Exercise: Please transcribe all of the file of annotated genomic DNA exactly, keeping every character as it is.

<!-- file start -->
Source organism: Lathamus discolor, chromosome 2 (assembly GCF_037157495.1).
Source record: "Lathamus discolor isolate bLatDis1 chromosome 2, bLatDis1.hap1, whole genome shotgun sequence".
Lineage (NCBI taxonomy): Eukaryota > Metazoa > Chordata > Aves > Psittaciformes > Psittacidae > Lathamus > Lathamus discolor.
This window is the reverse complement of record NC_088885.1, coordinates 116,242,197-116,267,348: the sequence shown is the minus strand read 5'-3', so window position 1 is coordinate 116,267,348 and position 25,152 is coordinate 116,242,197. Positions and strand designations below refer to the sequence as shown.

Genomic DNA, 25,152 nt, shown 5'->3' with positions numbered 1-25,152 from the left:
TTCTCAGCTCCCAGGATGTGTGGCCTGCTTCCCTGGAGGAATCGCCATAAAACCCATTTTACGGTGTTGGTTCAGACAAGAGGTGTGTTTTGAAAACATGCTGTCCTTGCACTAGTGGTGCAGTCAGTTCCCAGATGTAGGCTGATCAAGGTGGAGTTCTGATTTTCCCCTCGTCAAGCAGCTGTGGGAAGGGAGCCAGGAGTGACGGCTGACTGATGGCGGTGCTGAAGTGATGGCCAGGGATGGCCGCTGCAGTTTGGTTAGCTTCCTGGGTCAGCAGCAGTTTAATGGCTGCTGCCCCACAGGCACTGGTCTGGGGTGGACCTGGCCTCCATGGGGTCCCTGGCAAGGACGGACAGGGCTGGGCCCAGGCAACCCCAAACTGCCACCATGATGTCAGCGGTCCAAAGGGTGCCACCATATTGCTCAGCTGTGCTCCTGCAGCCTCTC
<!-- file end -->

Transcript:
Source organism: Lathamus discolor, chromosome 2 (assembly GCF_037157495.1).
Source record: "Lathamus discolor isolate bLatDis1 chromosome 2, bLatDis1.hap1, whole genome shotgun sequence".
Lineage (NCBI taxonomy): Eukaryota > Metazoa > Chordata > Aves > Psittaciformes > Psittacidae > Lathamus > Lathamus discolor.
This window is the reverse complement of record NC_088885.1, coordinates 116,242,197-116,267,348: the sequence shown is the minus strand read 5'-3', so window position 1 is coordinate 116,267,348 and position 25,152 is coordinate 116,242,197. Positions and strand designations below refer to the sequence as shown.

Genomic DNA, 25,152 nt, shown 5'->3' with positions numbered 1-25,152 from the left:
TTCTCAGCTCCCAGGATGTGTGGCCTGCTTCCCTGGAGGAATCGCCATAAAACCCATTTTACGGTGTTGGTTCAGACAAGAGGTGTGTTTTGAAAACATGCTGTCCTTGCACTAGTGGTGCAGTCAGTTCCCAGATGTAGGCTGATCAAGGTGGAGTTCTGATTTTCCCCTCGTCAAGCAGCTGTGGGAAGGGAGCCAGGAGTGACGGCTGACTGATGGCGGTGCTGAAGTGATGGCCAGGGATGGCCGCTGCAGTTTGGTTAGCTTCCTGGGTCAGCAGCAGTTTAATGGCTGCTGCCCCACAGGCACTGGTCTGGGGTGGACCTGGCCTCCATGGGGTCCCTGGCAAGGACGGACAGGGCTGGGCCCAGGCAACCCCAAACTGCCACCATGATGTCAGCGGTCCAAAGGGTGCCACCATATTGCTCAGCTGTGCTCCTGCAGCCTCTC